An important lesson for coParents is to do everything you can to minimize conflict and maximize both your and your coParent’s involvement in your children’s lives.
In her book, Daring Greatly: How the Courage to Be Vulnerable Transforms the Way We Live, Love, Parent, and Lead, Dr. Brené Brown says: who we are and how we engage with the world are much stronger predictors of how our children will do than what we know about parenting… [W]hat we learn about ourselves and how we learn to engage with the world as children sets a course that either will require us to spend a significant part of our life fighting to reclaim our self-worth or will give us hope, courage, and resilience for our journey.
There’s no question that our behavior, thinking, and emotions are hardwired within us and influenced by our environment. When it comes to our sense of love, belonging, and worthiness, we are most radically shaped by our families of origin — what we hear, what we are told, and perhaps most importantly, how we observe our parents engaging with the world. As Joseph Chilton Pearce writes, “What we are teaches the child more than what we say, so we must be what we want our children to become.”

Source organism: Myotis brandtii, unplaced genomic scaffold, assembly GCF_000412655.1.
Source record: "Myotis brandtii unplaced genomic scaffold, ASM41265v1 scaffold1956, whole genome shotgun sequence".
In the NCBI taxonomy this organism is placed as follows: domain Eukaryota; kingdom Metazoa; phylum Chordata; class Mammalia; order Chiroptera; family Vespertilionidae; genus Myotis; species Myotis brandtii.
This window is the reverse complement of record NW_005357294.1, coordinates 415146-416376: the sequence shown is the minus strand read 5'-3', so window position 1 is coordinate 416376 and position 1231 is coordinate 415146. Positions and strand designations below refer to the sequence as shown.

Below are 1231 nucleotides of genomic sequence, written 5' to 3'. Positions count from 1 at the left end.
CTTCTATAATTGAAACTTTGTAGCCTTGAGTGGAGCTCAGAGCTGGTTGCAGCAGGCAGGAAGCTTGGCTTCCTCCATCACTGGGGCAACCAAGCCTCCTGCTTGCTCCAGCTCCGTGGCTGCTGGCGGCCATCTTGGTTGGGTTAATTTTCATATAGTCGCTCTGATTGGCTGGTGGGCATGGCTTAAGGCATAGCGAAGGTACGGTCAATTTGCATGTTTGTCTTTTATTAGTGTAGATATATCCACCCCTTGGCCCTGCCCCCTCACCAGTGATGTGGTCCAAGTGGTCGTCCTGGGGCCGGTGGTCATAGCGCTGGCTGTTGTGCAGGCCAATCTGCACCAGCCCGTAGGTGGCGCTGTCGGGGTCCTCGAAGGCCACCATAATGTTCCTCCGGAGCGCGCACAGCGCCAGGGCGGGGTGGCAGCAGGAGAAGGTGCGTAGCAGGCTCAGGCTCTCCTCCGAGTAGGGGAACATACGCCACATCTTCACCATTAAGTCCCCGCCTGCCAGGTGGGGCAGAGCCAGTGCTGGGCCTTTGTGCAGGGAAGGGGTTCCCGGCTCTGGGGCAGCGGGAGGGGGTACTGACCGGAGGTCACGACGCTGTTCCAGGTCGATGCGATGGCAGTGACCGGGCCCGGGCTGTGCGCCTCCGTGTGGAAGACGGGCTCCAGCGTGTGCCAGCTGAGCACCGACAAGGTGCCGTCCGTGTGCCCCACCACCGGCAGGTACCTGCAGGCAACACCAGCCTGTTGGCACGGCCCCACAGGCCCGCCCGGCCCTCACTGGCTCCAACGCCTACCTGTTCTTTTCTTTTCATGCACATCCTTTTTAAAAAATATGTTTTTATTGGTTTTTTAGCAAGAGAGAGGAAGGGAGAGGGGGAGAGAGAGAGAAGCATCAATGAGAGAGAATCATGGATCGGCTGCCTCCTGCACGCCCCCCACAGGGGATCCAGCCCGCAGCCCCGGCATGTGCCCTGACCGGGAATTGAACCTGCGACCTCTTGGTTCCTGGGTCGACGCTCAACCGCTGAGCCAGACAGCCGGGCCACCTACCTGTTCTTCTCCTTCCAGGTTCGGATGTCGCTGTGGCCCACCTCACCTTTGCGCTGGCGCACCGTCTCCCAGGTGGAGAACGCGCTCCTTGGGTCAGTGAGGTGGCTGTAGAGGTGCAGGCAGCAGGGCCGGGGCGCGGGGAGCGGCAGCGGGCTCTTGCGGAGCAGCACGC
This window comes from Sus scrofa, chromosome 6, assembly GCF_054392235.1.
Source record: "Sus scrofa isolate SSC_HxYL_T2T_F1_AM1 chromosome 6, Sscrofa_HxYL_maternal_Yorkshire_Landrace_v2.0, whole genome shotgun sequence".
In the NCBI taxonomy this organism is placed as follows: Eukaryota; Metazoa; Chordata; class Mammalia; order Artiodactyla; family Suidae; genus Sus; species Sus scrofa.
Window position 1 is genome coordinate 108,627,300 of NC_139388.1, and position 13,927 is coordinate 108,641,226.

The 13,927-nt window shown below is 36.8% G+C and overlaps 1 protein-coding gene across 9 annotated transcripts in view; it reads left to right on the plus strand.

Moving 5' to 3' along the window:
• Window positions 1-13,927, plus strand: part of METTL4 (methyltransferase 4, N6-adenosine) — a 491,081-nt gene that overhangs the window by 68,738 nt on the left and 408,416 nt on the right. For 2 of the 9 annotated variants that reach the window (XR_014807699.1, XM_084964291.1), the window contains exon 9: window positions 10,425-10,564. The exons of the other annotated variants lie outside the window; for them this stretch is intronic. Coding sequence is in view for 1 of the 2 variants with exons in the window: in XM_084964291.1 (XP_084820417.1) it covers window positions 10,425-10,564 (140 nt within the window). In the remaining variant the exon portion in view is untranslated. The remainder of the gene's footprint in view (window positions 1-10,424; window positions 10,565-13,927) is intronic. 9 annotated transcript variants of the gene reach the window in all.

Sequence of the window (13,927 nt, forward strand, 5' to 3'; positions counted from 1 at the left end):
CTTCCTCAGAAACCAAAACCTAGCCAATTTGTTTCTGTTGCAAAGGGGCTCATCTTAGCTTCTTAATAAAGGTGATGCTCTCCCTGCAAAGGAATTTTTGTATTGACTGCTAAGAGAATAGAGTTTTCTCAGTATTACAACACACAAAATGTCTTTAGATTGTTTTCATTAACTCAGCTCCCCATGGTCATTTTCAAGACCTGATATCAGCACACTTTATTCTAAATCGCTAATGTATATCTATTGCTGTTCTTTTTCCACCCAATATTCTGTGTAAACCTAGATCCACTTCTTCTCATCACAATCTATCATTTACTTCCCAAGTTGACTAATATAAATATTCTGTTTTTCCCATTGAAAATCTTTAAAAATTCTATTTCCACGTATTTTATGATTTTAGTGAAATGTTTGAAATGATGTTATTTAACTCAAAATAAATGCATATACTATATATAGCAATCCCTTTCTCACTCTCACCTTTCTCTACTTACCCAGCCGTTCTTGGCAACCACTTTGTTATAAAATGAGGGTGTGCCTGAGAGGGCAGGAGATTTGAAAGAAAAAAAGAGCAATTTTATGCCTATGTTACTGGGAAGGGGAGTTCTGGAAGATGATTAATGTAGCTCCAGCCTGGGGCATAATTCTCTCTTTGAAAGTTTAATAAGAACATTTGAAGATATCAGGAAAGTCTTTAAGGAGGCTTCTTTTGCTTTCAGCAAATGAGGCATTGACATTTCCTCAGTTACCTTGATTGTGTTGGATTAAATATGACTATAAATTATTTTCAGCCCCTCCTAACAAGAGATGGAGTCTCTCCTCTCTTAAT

Children learn about relationships and many other aspects of life from their parents. Among other things, parents teach their children how to deal with adversity, change, disappointment; children learn from their parents how to handle conflict and solve problems. When children have a strong and engaged relationship with both parents, they feel secure. When children are more secure, they adjust better and recover faster from the adverse effects of divorce.
In The Co-Parent’s Handbook, Karen Bonnell and Kristin Little capture this point perfectly: “You are one of your children’s most valuable and beloved teachers about so many aspects of life. This includes how to face adversity, change, disappointment, and emerge healthy, happy and whole… Children want to love and be loved by both parents freely, without guilt or shame.”
“Parents should do everything they can to make decisions during the divorce process which are intended to enhance the quality of life for their children rather than trying to punish the other parent.” – Dr. Stephen Ross